SmokeLong Quarterly

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Story by Shoshana Surek (Read author interview) January 14, 2019

Art by Maureen Mcdonagh

Sarah felt overwhelmed by the pressures of the world, with politics, and with the workload assigned by her AP Physics teacher. She had watched a documentary about twelve-year-old girls being sold on the black market as sex slaves. After that, she swore she would never have sex. Once, during an active-shooter scenario at school, when she was crouched below her desk, she watched a muted YouTube video about the opiate epidemic. The people interviewed were desperate-looking, lost. Allyssa Johnson was eating cream cheese and chive crackers during the drill. She had bought them at Rite Aid. Sarah’s mother wouldn’t shop there. Allyssa said the crackers tasted good going down and coming back up. Her laugh was contagious and beautiful, her stomach flat.

Sitting in her room, Sarah thought about Allyssa’s flat and beautiful stomach. Sarah felt her own stomach, soft and round, and then finished off her third package of cream cheese and chive crackers. She slid the wrapper under her mattress.

In her AP Physics notebook, she wrote:

  1. I am not enough.
  2. I want to die.

She paused. There were two more packets of cream cheese and chive crackers. She opened one package with her teeth and took a bite. She felt a triangle of plastic on her tongue and she swallowed. Chew with your mouth closed, her mother would say, if her mother still talked to her. Were you born in a barn?

Sarah remembered a movie about a horse who fell in love with a boy, or maybe it was the boy who fell in love with the horse; either way, the two loved one another. The boy slept with the horse in the barn until it caught on fire and the horse was stolen. In the 1940s, planes were different, and he stowed away, flying across the world to save his horse. Instead of bringing the horse home, he set it free to run with a herd of wild Arabian horses. Sarah wondered about the Middle Eastern countries in the movie, some of which had changed since 1940, but many of which still stone women to death for travelling without husbands or for reading a book. She was glad the horse hadn’t fallen in love with a girl.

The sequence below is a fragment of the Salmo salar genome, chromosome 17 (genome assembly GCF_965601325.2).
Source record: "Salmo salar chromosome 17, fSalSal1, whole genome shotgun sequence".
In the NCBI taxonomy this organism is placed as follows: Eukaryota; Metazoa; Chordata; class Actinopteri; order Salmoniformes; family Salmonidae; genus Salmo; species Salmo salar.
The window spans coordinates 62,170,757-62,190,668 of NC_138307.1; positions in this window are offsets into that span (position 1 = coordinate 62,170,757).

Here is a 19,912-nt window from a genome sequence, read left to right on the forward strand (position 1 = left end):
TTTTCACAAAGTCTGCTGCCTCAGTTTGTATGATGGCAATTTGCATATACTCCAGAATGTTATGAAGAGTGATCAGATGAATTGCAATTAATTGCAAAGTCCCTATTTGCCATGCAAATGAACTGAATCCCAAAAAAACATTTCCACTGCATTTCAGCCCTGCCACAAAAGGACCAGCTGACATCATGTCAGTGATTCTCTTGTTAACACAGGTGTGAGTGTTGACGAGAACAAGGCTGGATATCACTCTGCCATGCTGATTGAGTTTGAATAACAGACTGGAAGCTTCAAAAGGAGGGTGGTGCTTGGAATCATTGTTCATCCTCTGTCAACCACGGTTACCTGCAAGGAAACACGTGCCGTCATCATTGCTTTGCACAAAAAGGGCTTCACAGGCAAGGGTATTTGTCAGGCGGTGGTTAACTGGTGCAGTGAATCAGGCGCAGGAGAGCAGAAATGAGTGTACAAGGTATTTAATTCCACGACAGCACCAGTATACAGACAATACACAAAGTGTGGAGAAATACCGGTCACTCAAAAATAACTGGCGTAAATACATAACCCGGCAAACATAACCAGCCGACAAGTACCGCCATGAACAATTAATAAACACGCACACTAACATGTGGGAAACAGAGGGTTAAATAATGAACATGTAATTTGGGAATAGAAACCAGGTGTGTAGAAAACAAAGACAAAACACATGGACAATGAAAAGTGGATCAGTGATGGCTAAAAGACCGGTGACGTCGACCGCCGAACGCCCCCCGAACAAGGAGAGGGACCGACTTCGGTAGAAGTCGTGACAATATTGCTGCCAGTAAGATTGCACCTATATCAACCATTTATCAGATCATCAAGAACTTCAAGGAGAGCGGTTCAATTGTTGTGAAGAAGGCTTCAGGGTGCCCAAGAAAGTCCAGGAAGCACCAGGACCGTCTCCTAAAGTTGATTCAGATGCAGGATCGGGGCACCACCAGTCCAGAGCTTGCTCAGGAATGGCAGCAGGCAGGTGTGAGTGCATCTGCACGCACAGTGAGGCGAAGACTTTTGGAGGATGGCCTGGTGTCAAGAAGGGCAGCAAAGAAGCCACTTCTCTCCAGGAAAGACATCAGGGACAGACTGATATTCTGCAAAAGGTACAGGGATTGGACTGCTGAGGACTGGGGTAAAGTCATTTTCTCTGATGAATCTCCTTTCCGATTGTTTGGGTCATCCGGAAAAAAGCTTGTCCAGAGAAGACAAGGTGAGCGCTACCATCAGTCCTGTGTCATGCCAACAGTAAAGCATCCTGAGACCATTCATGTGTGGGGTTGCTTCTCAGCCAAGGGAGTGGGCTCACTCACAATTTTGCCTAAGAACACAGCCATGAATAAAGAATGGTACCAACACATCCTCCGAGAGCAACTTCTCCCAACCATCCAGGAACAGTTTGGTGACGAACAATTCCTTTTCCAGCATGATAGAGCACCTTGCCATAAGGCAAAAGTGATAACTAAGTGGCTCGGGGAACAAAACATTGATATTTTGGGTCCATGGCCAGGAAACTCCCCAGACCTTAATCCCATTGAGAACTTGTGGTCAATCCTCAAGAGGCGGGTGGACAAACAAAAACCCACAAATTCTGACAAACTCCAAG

Sarah imagined someone reading her list after she was gone. She opened another packet of crackers. Allyssa wouldn’t eat so many packets of crackers. She wondered what it felt like to be Allyssa. She wondered what it felt like to run free with wild Arabian horses. She wondered what it felt like to be stoned to death. She wondered what it felt like to be loved. To have sex. To be loved.

  1. I am not enough.

Her mother sighed in the other room. Through the walls and despite the chewing, Sarah heard her mother’s sigh. Yesterday, Justin, a boy in her Western Civ class, sent a group message to twenty-one people about Sarah’s odd habit of blinking. She did blink her eyes, he was right. Maybe she blinked her eyes more than other people. Maybe Allyssa laughed, a glorious laugh rattling her flat stomach, when she read the text. Stop blinking, Sarah’s mother would say. Sarah knew that Justin was not referring to her eyes but she wasn’t sure what blinking meant.

  1. I want to die.

Her AP Physics teacher would notice her being gone. Sarah never turned in assignments past the due date. Maybe dad was a blinker. He didn’t say things anymore. The world got to him, too.